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# Accelerated Mathematics 2 (MAST10009)

Undergraduate level 1Points: 12.5On Campus (Parkville)

## About this subject

- Overview
- Eligibility and requirements
- Assessment
- Dates and times
- Further information
- Timetable (login required)(opens in new window)

## Contact information

##### Semester 2

## Overview

Availability | Semester 2 |
---|---|

Fees | Look up fees |

This subject develops fundamental concepts and principles in mathematical analysis. Students should gain skills in the practical techniques of differential calculus, integral calculus and infinite series, and study selected applications of these techniques in mathematical modelling.

Topics covered rigorous discussion of limits of sequences and of real-valued functions, continuity and differentiability; Mean Value Theorem and applications; Taylor polynomials; Riemann integration, techniques of integration and applications, improper integrals; infinite series, with applications to power series representations of elementary functions and their generation by Taylor series and to the representation of periodic functions by Fourier series; first order differential equations, second order linear differential equations with constant coefficients and selected applications.

## Intended learning outcomes

On completion of this subject, students should be able to:

- Explain the properties of sequences of real numbers;
- Identify the properties of a function of a real variable, such as limits, continuity and differentiability;
- Explain when proper and improper Riemann integrals exist and be able to use standard techniques to evaluate them;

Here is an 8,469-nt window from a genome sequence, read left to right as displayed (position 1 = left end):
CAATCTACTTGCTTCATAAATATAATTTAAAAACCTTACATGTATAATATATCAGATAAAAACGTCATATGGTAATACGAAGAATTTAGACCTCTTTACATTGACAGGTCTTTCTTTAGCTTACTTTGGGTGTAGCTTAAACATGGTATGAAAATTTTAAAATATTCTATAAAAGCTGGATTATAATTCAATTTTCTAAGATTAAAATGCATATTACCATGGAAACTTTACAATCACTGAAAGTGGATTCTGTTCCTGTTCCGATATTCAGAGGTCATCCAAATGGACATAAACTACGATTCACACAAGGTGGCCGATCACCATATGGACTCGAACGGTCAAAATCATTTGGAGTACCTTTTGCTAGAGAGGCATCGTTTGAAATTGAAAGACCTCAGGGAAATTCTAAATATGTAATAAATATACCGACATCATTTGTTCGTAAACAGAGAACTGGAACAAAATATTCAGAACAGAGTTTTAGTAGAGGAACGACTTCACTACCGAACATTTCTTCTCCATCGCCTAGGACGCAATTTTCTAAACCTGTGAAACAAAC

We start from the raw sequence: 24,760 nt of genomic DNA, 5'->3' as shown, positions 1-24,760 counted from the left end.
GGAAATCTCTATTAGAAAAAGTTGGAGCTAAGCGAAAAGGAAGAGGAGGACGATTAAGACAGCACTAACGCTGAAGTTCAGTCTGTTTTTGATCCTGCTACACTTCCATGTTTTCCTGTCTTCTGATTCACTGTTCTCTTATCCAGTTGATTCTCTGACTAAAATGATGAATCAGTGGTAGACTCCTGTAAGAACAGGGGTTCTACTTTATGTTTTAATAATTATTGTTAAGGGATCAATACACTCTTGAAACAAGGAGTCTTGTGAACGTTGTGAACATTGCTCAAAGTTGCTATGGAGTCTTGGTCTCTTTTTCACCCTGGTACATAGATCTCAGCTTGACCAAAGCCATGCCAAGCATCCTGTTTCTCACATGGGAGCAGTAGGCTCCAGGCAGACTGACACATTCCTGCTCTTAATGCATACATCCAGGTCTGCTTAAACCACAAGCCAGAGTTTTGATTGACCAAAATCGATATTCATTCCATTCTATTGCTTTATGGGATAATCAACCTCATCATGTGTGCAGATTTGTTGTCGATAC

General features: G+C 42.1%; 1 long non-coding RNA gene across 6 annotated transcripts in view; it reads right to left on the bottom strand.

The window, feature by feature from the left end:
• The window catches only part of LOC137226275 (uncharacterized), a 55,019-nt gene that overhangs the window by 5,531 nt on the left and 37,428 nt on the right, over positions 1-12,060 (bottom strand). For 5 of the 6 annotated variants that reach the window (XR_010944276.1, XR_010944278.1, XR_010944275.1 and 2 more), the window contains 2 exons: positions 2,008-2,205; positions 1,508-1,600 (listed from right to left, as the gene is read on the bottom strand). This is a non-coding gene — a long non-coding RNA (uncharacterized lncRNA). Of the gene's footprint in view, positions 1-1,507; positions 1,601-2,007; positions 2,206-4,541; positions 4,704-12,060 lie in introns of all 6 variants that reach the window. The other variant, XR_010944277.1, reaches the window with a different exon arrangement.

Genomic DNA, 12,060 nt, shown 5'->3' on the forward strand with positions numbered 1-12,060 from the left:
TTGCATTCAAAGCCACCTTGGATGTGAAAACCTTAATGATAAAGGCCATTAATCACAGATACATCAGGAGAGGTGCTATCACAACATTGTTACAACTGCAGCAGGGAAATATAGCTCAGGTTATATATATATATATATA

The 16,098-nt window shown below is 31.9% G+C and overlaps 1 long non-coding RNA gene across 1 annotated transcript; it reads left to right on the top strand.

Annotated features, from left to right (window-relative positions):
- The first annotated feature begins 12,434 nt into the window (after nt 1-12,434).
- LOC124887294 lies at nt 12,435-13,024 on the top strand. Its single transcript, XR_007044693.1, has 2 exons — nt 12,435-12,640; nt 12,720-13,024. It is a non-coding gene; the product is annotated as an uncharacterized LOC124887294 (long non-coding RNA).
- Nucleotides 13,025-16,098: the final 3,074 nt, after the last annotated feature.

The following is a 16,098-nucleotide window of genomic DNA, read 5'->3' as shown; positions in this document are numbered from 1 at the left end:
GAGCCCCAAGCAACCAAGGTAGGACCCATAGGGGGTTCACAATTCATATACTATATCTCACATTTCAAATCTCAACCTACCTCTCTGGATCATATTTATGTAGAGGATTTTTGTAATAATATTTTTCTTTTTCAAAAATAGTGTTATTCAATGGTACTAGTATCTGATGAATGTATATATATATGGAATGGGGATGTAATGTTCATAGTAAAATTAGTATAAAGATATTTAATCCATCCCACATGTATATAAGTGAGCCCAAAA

- Determine the convergence and divergence of infinite series and to represent functions by Taylor series and Fourier series;
- Solve first and second order ordinary differential equations, and use these equations to model some simple physical systems;
- Describe simple rigorous proofs of fundamental results in real analysis.

## Generic skills

In addition to learning specific skills that will assist students in their future careers in science, they will have the opportunity to develop generic skills that will assist them in any future career path. These include:

- problem-solving skills: the ability to engage with unfamiliar problems and identify relevant solution strategies;

- analytical skills: the ability to construct and express logical arguments and to work in abstract or general terms to increase the clarity and efficiency of analysis;

- collaborative skills: the ability to work in a team; and

- time management skills: the ability to meet regular deadlines while balancing competing commitments.

Last updated: 20 February 2024